It's all about...popular girls...rec rooms...summers at the lake...dates with wealthy, thrill-crazy antiques...small town political corruption...and finding your true path in life. The Paris Hat considers the sometimes frothy, sometimes serious world of novels for teenage girls from the 1950s and 60s.

Tuesday, September 21, 2010

One of the Girls

Title: Tomboy
Author: Barbara Clayton
Jacket: Lucille Wallace
Publisher: Funk & Wagnalls, 1961
Setting: chilly New England
Provenance: "Ludwig, 1962" written inside front cover
Fun: beating up boys who call your brother a sissy; a school assembly about missiles; scaring old ladies on Halloween
Quote: It was getting dark and the game was about to break up when Percy Hill, carrying the ball, headed in Gabby's direction. Without a second's hesitation, she stuck out one foot and jabbed an elbow in his ribs at the same time. Percy hit the ground with a thud.

With a book called Tomboy, football is a given. So is the discovery, by the end of the story, that dresses, boys and dates are wonderful as well.
Gabby's problem is not so much era-appropriate gender identification as the existence of the rest of her family. Her twin brother plays the violin. (Thus she has to beat up the boys who tease him.) Her mother, who is French, buys the wrong kind of clothing for her -- frilly, frothy stuff. (Thus school dances are a misery.) When these problems are sorted out, Gabby begins a swift upward climb, eventually becoming a model of sports clothes in a local department store and winning the Women's Club essay contest.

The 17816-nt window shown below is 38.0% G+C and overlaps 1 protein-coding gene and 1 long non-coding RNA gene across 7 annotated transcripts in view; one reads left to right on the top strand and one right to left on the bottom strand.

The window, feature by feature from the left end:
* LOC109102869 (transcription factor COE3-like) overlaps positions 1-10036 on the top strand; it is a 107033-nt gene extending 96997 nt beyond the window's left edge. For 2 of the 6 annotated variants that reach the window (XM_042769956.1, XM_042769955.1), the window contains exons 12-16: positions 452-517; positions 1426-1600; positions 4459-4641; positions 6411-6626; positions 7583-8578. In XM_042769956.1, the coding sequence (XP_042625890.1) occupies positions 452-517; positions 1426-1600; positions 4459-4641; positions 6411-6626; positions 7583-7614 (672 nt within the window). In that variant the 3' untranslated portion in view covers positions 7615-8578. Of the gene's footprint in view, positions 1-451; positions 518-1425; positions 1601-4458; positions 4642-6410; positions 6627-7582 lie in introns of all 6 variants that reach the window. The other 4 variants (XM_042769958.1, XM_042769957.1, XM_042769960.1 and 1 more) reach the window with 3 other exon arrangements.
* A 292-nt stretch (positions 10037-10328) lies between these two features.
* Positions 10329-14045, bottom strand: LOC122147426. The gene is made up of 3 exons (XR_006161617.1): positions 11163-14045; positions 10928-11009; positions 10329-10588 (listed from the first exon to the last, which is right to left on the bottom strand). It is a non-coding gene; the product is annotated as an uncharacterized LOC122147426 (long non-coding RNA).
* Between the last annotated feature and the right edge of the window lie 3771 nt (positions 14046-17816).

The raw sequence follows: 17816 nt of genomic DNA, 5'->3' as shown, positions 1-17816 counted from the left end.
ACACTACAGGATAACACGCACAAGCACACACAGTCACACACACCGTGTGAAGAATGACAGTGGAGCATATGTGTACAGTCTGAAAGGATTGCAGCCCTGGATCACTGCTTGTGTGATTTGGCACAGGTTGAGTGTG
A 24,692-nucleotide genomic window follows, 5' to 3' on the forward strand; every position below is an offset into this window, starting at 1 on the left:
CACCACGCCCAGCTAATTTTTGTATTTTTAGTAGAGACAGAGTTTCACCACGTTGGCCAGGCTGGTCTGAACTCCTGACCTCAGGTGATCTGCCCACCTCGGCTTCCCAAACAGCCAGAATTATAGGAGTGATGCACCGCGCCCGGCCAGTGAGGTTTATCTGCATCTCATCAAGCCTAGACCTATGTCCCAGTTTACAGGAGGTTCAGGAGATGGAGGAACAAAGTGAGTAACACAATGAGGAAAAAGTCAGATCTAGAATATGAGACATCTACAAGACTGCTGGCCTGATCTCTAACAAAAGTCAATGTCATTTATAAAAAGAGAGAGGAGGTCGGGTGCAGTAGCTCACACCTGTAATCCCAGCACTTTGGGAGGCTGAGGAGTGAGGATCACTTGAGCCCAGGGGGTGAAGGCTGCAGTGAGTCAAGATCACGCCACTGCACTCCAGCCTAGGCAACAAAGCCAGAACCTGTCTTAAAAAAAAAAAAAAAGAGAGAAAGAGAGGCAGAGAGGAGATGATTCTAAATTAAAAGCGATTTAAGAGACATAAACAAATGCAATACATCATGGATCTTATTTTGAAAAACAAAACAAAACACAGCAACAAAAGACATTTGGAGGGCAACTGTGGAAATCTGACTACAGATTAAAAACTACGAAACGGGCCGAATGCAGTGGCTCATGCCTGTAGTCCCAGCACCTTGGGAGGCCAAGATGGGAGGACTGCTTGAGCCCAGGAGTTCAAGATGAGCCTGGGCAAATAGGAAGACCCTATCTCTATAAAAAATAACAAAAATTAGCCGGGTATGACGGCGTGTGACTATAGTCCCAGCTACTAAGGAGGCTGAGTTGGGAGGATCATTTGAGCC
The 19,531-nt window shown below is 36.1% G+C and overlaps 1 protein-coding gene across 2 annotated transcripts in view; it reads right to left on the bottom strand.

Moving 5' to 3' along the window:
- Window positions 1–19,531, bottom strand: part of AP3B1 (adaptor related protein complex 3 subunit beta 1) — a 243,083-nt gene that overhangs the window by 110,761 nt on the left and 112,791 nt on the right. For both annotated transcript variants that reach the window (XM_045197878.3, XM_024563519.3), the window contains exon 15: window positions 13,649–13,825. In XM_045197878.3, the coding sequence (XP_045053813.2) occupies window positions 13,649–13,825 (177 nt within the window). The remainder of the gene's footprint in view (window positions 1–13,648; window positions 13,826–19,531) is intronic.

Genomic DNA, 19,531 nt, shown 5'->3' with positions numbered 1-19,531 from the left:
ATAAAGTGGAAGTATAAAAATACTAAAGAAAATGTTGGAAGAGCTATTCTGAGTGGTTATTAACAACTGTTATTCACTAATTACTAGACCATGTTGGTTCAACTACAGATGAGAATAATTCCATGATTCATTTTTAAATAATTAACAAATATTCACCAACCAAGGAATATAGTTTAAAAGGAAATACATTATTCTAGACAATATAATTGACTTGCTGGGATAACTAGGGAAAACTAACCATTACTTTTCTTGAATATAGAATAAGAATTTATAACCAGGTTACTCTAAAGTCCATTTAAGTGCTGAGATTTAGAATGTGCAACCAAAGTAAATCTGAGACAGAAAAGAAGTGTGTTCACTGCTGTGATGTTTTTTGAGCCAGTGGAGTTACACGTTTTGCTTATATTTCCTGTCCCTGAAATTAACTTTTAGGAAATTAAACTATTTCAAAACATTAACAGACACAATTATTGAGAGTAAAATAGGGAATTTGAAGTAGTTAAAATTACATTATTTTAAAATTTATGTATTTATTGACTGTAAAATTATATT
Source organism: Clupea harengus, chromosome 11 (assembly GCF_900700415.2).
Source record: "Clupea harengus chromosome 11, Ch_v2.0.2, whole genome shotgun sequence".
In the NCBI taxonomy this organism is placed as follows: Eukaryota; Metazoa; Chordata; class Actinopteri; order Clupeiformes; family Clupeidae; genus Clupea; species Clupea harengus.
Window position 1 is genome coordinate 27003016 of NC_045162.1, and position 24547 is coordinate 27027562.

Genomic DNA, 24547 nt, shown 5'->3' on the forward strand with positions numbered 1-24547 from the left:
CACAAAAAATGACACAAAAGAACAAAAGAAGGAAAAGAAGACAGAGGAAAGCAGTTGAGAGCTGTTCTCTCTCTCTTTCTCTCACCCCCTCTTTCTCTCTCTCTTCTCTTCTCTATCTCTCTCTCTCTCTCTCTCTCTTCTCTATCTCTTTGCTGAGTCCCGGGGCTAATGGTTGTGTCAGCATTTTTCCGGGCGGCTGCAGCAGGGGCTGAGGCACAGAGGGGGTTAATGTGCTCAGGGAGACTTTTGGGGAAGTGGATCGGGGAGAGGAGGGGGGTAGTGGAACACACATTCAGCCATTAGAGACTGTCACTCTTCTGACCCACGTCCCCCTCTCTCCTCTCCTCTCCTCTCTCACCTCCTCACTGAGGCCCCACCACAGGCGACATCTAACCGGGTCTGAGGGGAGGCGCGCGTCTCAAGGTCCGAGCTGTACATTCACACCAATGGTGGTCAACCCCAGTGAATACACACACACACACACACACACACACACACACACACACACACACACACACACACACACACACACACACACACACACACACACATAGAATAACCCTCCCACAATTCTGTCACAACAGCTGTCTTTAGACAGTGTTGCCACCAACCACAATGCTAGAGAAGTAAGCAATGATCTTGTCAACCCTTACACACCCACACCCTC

There is an extra twist in this book, and it's caused me to create a new tag, called "I Want to Be A Writer." Like Judy, in I, Judy and Kathy in Stranger No More, Gabby, inspired by a neighbor who writes picture books, takes up the pen. She writes a picture book of her own, about a mythical Maine animal called a sidehill-gouger, and even sits in on what would today be called a critique group with her neighbor. Clayton is careful to show that writing is hard: Gabby doesn't like the criticism she gets there, and she abandons the story, only to take it out of the drawer again later.
As she did in Skates for Marty, Clayton tends to overload her characters with good things at the end of the book: Gabby is not only a model and essay winner but she is admitted to a prestigious summer writing class (the kind, I imagine, that Sylvia Plath tried to kill herself when she didn't get into.) Plus there's a boy or two. But Tomboy, in spite of it's ending, isn't a sellout. Gabby remains a character who knows she looks better in ski clothes than frilly dresses.


  1. I loved it, such a different style and era. Fascinating.

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